The European Parliament more powerful

The Forum for European Research on 22 March addressed the increasing influence of the European Parliament in the decision-making system of the EU in this year's meeting. State secretary Erik Lahnstein and three researchers in the field of the EU presented examples on how the parliament has gained more power recently.

State Secretary Erik Lahnstein stressed the fact that the European parliament has become a real force in the EU on an increasing number of policy areas, at this year’s Forum for European Research. (Photo: Sindre Hervig, UiO)

In his introduction State Secretary to the Ministry of Foreign Affairs Erik Lahnstein stressed the fact that the European parliament has become a real force on an increasing number of policy areas in the EU. This is signified by the fact that high ranking national politicians are increasingly seeking out this institution.

Lahnstein also pointed out that growing influence of the Parliament has repercussions for the Norwegian way of trying to influence the EU which has traditionally been aimed at the Commission. His personal experience was that politicians played an independent and important role in influencing the processes in the European Parliament. Working on a Civil Service level was not enough – joint, transnational political advances are often needed.

Furthermore Lahnstein pointed out that the Norwegian debate on Europe has gained momentum lately, partly because of the European Reports’ debate series. It is a good thing that questions regarding European policy can be discussed without falling into to traditional ‘yes’ and ‘no’ positions.

The Parliament gains influence

Christopher LordProfessor Christopher Lord from ARENA argued that the EU system is moving towards a parliamentary system of government. (Photo: Sindre Hervig, UiO)

Professor Christopher Lord from ARENA spoke on the appointment of the 2009 Commission, and discussed that not only could the European Parliament throw the Commission, it had gained an increasing influence of the composition of the Commission. He argued that the EU system is moving towards a parliamentary system of government.

Ph.D. Guri Rosén from ARENA discussed the increasing influence of the European Parliament on the EUs foreign and security policy. The informal power of the European Parliament has been gradually formalised This is partially explained by the need for more democratic legitimacy.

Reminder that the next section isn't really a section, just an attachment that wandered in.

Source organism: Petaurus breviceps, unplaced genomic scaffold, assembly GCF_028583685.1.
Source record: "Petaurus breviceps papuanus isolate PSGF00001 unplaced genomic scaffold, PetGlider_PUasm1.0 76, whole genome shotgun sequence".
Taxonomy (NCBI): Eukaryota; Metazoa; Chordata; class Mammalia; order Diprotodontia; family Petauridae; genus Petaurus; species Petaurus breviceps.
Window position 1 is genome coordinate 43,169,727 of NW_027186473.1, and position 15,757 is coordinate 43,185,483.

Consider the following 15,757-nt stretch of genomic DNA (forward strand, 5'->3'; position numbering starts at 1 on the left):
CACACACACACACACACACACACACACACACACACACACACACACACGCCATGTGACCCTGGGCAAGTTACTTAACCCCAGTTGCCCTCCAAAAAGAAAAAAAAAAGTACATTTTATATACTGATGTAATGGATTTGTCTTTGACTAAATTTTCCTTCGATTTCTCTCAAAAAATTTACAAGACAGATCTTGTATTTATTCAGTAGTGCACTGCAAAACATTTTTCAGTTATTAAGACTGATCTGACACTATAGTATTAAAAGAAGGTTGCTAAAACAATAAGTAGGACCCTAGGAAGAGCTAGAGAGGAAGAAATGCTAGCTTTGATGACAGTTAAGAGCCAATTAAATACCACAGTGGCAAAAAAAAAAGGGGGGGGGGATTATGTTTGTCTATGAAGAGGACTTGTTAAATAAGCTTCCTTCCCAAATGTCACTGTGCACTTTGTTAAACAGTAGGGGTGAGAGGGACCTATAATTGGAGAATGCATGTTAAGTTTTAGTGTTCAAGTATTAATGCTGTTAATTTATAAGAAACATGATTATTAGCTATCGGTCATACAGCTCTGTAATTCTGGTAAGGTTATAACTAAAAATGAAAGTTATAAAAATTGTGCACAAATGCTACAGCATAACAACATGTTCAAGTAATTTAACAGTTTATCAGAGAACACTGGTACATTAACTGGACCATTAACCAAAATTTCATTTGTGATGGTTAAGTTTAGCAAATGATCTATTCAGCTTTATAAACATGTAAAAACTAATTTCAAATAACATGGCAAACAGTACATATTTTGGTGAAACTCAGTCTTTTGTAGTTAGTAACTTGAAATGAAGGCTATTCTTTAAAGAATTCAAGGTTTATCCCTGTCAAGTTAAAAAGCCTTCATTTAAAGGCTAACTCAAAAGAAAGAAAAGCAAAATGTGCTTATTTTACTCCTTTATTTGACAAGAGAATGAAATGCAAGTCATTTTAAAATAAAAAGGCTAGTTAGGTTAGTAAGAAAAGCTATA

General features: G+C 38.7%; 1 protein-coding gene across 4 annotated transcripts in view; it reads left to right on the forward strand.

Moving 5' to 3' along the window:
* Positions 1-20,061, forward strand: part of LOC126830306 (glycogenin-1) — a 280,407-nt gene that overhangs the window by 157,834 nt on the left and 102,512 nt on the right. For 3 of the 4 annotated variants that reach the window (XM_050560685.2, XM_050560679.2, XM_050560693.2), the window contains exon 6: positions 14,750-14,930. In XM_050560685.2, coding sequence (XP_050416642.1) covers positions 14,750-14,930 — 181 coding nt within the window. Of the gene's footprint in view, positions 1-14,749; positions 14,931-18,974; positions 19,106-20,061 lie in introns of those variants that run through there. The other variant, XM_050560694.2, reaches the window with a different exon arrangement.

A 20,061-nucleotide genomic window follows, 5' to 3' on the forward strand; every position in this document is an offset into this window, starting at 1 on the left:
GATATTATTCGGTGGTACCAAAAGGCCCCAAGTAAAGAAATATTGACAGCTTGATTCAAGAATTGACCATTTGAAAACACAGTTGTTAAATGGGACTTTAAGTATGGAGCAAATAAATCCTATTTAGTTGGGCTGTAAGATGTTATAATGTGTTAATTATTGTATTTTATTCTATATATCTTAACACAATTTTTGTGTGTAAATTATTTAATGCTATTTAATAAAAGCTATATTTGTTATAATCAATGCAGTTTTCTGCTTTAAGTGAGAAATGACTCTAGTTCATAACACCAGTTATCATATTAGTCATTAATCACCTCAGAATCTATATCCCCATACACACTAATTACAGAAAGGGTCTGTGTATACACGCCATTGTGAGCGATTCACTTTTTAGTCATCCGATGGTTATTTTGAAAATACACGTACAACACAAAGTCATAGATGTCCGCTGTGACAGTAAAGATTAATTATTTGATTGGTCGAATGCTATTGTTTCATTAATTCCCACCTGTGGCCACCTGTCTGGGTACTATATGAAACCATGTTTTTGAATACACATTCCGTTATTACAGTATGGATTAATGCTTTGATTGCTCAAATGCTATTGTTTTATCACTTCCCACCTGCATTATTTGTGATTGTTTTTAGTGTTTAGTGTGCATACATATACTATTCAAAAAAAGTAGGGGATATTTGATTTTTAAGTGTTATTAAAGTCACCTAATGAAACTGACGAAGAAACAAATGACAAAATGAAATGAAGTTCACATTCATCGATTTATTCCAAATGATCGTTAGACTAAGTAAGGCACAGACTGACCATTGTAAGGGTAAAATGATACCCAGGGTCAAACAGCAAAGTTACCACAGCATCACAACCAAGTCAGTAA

Guri RosénPh.D. Guri Rosén from ARENA argued that the informal power of the European Parliament has been gradually formalised. (Photo: Sindre Hervig, UiO)

 

 

 

Stronger party divides

Researcher Bjørn Høyland from CICERO - Center for International Climate and Environmental Research showed the patterns of political coalitions in the European Parliament. His research suggests that the Parliament voted in clusters following party dividing lines. There are few clusters that could be explained through economical or geographical dividing lines, for example there was no North-South dimension.

He also pointed to the fact that the matters discussed in the European Parliament were increasingly settled in the first round, and that the respective spokesperson could increasingly influence the outcome of singular cases. This has perhaps been taken so far that there are considerations to adjust the procedures.

Towards the end of the session the participants at the Forum were given the opportunity to present their research projects in the field of European policy.

By Maria Martens, Ministry of Foreign Affairs
Published Apr. 5, 2011 12:56 PM - Last modified Jan. 16, 2019 8:58 AM